Recently, a local newspaper noted a low turnout in two county golf tournaments – the women, and the junior.
The women’s tournament only featured 32 players and the junior tournament only features six. The women’s tournament is by flights, so it’s not as though all golfers competed in the highest group.
Conversely, the men’s county tournament, which was held a few weeks ago has a strong turnout as normal, drawing about 125 people. Still, that number even seems down from the past. I remember when I used to play golf and played in that tournament, there was a larger turnout and often a sellout (which I believe was about 156 or so).
The big number, to me, when it came to the men was the numbers in the two lowest – the D and E – flights, which had a combined 55 players. That means nearly 50 percent of the field were in the two lowest groups.
So what’s happening? Why are numbers down all around?
Probably price and time.
When I switched to playing disc golf a few years ago, my two biggest reasons were because of the time aspect (I can play 18 holes of disc golf in about an hour and a half; 18 holes of ball golf, even with a cart, is 3.5 to 4 hours minimum), as well as the price point. In disc golf, the majority of courses don’t cost anything to play. Your biggest cost is the discs. And, if you aren’t competitive, a mid-range disc and a putter (so, about $20-$25 total) will be just fine for you.
Anybody price out decent clubs recently?
It’s also not cheap to play golf. If you want a cart, which I think the majority of golfers choose, it ups the price even more. Heck, there are some courses out there that require you use a cart!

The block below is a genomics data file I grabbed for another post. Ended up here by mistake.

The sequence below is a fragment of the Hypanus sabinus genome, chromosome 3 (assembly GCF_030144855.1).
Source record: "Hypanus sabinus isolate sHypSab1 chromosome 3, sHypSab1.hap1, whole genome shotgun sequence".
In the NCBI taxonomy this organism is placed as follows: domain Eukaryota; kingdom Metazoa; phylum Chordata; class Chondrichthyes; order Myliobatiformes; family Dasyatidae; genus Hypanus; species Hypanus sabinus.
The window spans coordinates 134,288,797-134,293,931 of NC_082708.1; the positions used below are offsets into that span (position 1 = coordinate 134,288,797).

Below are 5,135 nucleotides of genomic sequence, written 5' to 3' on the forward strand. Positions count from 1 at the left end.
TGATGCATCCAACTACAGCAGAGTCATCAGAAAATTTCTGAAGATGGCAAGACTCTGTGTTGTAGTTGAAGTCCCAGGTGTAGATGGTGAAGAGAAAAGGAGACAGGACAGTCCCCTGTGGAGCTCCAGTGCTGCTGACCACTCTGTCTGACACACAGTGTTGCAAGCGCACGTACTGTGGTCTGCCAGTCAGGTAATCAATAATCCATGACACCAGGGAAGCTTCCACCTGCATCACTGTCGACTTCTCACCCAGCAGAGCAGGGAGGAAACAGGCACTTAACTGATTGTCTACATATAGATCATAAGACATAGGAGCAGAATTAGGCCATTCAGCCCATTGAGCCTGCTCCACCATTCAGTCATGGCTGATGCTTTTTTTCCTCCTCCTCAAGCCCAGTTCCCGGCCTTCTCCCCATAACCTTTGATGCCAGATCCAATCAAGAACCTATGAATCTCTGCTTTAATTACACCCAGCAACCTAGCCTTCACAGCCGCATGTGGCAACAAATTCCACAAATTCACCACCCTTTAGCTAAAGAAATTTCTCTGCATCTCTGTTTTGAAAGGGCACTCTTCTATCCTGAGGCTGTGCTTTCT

Greens fees aren’t cheap.
Balls aren’t cheap.
You get the picture.
Our economy, while showing some signs of getting better, isn’t what it once was. That cuts into people’s “recreation” budget. More people are finding cheaper alternatives for their recreation, which is understandable.
I stopped playing because it got too expensive and I just didn’t want to sit out and play a round for four-plus hours. I’ve thought about getting back into it. I liked playing (at times). I liked it more when I walked the course and played, especially if I was by myself or just one other person. I got exercise and it was enjoyable for that long amount of time because I could kind of be in my own thoughts. My golf bag is one of those backpack-style ones and I tried not to pack it so much, making it decently comfortable.
But, like many people, I got frustrated. I wanted to do better. I hated shanking a ball or duffing a shot. I wanted to be some top-level player, even though I didn’t have the time, patience or money to put into being that strong. Let’s face reality – if you are going to play at a very high level, you need to put the time into it. I didn’t do that enough.
The same can be said for disc golf. To be good, you need to put the time in. I don’t have any decent courses too close to me, so getting better was tough. I didn’t play enough. And, honestly, one can only throw discs in a field or put on a portable basket so often before it gets amazingly boring.
The reality is times are changing. People are more in tune to expenses and what they do for recreation. This is all way too understandable, that’s for sure.
People still play golf, that’s for sure. Tournaments cost money, though. Sometimes people just don’t want to pay to play in the tournaments anymore.
Maybe it’s becoming more recreational and not so competitive. Maybe some people just want weekends for other things, leaving golf for a few rounds after work during the weeks. Like other things, though, it’s likely cyclical. I’m sure it will go up again at some point.
Hopefully, the reason isn’t just economical, rather family or friends or something along those lines. Diversity in what people do is an important aspect in life, and it’s always good to broaden horizons and see what else is out there.
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